NSA whistleblower describes constitutionally subversive surveillance program

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Decorated documentarian Laura Poitras, renown for films such as “My Country, My County” and “The Oath”, recently profiled National Security Administration (NSA) whistleblower William Brinney.  In this segment from an upcoming Op-Doc titled “The Program”, Binney details a post-9/11 NSA program he helped design, and explains how the federal government turned these tools against the American people.

Although law mandates that the NSA restrict intelligence collection to foreign communications, post-9/11 national security policies grant tacit authority to dishonor Americans’ right to privacy. Recalling his work on a program called Stellar Wind, Binney tells of a “separate” NSA operation established specifically for domestic spying.  Binney states, “it was simply a different input; instead of foreign, it was domestic”.  This description suggests that the NSA may perform domestic surveillance, despite legislative proscription, to the same extent it executes its express duties.  In effect, Stellar Wind signifies a program created to circumvent constitutional protections.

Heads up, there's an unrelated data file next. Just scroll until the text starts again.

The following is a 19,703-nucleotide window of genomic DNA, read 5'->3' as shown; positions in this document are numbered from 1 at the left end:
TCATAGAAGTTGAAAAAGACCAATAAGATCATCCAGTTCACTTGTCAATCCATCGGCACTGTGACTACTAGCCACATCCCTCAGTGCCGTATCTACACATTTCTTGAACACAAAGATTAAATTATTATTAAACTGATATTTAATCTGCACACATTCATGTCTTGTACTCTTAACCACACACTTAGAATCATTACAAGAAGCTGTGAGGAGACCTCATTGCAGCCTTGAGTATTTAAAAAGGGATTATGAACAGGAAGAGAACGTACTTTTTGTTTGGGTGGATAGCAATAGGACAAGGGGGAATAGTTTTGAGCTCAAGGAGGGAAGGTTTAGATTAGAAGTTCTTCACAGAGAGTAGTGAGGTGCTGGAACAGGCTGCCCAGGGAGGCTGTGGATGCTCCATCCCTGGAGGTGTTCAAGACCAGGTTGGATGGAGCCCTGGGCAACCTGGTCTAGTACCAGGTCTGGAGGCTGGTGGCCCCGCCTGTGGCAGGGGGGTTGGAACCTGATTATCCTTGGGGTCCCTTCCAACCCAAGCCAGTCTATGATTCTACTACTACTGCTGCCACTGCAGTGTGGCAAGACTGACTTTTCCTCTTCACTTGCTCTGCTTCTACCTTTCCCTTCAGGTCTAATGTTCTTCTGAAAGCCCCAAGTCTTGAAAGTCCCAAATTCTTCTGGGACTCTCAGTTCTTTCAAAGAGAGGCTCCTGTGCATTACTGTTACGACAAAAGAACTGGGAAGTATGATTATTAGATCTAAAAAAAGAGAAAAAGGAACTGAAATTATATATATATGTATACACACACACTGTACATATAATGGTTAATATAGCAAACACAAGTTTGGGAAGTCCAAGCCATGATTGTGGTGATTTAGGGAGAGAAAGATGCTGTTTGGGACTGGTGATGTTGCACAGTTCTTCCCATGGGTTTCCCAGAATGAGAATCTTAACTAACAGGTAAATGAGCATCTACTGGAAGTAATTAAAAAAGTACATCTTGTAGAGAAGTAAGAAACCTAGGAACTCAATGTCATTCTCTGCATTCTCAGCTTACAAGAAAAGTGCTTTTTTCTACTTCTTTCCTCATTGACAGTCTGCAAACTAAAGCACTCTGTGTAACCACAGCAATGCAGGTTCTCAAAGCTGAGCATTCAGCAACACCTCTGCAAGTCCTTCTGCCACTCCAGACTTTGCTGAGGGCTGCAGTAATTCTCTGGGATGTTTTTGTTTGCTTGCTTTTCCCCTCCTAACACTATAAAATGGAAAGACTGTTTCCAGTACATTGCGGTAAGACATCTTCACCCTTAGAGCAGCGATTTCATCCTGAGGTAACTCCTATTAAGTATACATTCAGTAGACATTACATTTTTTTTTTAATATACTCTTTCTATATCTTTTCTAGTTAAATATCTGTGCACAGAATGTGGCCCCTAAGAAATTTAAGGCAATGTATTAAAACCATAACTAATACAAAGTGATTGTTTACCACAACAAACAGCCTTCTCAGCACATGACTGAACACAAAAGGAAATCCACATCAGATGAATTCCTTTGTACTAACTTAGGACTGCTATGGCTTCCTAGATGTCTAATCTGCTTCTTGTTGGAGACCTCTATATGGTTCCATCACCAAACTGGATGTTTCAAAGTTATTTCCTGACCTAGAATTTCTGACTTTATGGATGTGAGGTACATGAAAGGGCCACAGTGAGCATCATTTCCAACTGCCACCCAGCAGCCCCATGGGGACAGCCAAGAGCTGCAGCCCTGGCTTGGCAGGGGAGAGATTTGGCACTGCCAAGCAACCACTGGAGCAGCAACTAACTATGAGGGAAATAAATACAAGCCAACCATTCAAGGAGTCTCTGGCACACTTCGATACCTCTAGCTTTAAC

While jeopardizing the right to privacy and chilling the freedoms of speech and association, the NSA’s Stellar Wind program also violates the Foreign Intelligence Surveillance Act (“FISA”).  FISA governs matters of global communication regarding foreign intelligence.  Though subsequent legislation such as the PATRIOT Act and the FISA Amendment Act of 2008 (“FAA”) aggrandize domestic surveillance authority, no law may disturb the rights guaranteed by our Constitution.  By violating Americans’ fundamental freedoms, the NSA creates insecurity in the nation it purports to protect. Acquiescence to government misconduct enables further infringement upon civil rights.  Engagement and organization are effective means of combating the erosion of our liberties.

The House has already voted to extend the FAA for another five years, but the Senate does not vote on this matter until December. If the FAA fails to pass the Senate, this noxious law will expire.  Contact or visit your state Senator’s office and demand that they represent your community’s opposition to secret civilian surveillance.



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